The Effects of Microgravity on Microbial Nitrogen Fixation (Microbial Nitrogen Fixation) studies two species of soil-dwelling bacteria to understand the effects of microgravity on microbial nitrogen fixation. Azotobacter vinelandii, a free living strain, and Rhizobium leguminosarum, a symbiotic strain that infects the root systems of leguminous plants are the experimental organisms. Escherichia coli (not capable of nitrogen fixation) is included as a negative control.
Why are we researching nitrogen fixing bacteria?
As a follow-on to Flight 6, Magnitude.io will fly cowpea (Vigna unguiculata) seedlings in a 3-tube 2u lab. These species of legumes, nodulate with R. leguminosarum and are important food crops. This species are also more heat tolerant than other leguminous food crops. By flying seedlings, we are able to select the best specimens for flight and reduce the need for cold stow & late load.
Two tubes of experimental seedlings (rhizobium inoculated) and one tube as a control seedlings (uninoculated) will be on orbit for 4-6 weeks. Approximately L -7 to -10 days pre-launch, seeds are “planted”. At L-3, the best seedlings are selected and loaded into the ExoLab. Classrooms will need to start at L-planting days to properly sync with the orbital lab.
This experiment further explores the potential of sustainably cropping in space. By assessing the viability of legumes and their ability to nodulate with Rhizobium in microgravity, we will make steps in evaluating if legumes could be potential food crops for human space exploration. If successful, other crops that are nitrogen intensive to grow will have a natural source of nitrogen through the production of excess fixed nitrogen by the Rhizobial nodules of legumes.
Finally, elevated temperature and carbon dioxide levels on the International Space Station will also provide insight into how this important symbiosis may be affected by climate change.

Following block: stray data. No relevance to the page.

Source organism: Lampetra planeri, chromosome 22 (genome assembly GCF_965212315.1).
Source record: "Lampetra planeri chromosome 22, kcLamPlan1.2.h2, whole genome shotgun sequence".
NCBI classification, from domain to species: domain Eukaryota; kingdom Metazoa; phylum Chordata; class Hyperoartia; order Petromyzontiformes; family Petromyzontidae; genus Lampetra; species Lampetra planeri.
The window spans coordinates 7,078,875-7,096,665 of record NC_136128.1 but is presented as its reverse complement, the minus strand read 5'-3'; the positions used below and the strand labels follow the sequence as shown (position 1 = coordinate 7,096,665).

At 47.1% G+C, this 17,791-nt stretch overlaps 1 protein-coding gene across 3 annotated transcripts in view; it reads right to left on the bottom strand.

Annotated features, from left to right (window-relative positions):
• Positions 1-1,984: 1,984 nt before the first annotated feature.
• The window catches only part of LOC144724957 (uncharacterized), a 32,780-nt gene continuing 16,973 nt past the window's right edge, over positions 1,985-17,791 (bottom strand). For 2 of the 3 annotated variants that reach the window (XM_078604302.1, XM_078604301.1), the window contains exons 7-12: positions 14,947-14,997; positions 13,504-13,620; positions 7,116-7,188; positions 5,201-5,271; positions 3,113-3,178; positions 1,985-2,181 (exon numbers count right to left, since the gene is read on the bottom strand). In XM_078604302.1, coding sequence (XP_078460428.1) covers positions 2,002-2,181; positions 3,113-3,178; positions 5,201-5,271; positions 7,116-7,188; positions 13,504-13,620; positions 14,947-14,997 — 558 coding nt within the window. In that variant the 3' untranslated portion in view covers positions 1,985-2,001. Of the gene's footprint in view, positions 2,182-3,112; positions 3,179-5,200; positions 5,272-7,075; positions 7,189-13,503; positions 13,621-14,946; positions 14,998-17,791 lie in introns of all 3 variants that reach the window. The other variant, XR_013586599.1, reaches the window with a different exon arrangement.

Nitrogen fixation is an essential process of agricultural systems and a necessary component for translating agriculture to spaceflight environments. The results of this study further our understanding of how specific strains of bacteria can aid in the successful growth of crops in space.
Duration of Experiment
The experiment will launch on 2/9/2020 aboard NG-13 and will returns on 4/2/2020 aboard SpX-20. Following installation the International Space Station, it will run for 7 – 8 weeks and moved to cold storage until return on the Dragon Capsule.
|ExoLab #||Date||Resupply Mission||Experiment|
|1||Feb 2017||SpX-10||Arabidopsis thaliana|
|2||October 2017||OA-8||Arabidopsis thaliana|
|3||April 2018||SpX-14||Arabidopsis thaliana|
|4||July 2018||SpX-15||Amaranth, Chard, Mizuna, Purslane|
|5||Dec 2018||SpX-16||Amaranth, Pak Choy, Purslane, Wasabi|
|6||July 2019||SpX-18||Rhizobium Legumin|
|7||Feb 2020||NG-13 (returns on SpX-20 4/2/2020)||Rhizobium Inoculum|
|8||Feb 2021||NG-15 - SpX-22 (return)||Legumes in Space|
Soil microflora are critical to converting nutrients into forms that can be absorbed and utilized by plants. The Microbial Nitrogen Fixation experiment informs our understanding of nitrogen fixation responses of selected microbes in microgravity, with potential to improve our understanding of the impact of climate change on soil productivity.
Students will run ground analogs to the Flight 6 experiment in two parts, first with Rhizobia, followed by Azotobacter. Each trial will consist of four petri dishes. Students will document and share observations with the ExoLab network.
Ground versions of the CubeLab, known as the ExoLab, are distributed in schools across the United States, Canada, South Africa and Germany. These schools collaborate, through the Magnitude.io platform, in the investigation of the effects of the microgravity environment. Students are able to compare the experiment onboard the International Space Station alongside their own classroom lab, as well as the labs in other schools in the network.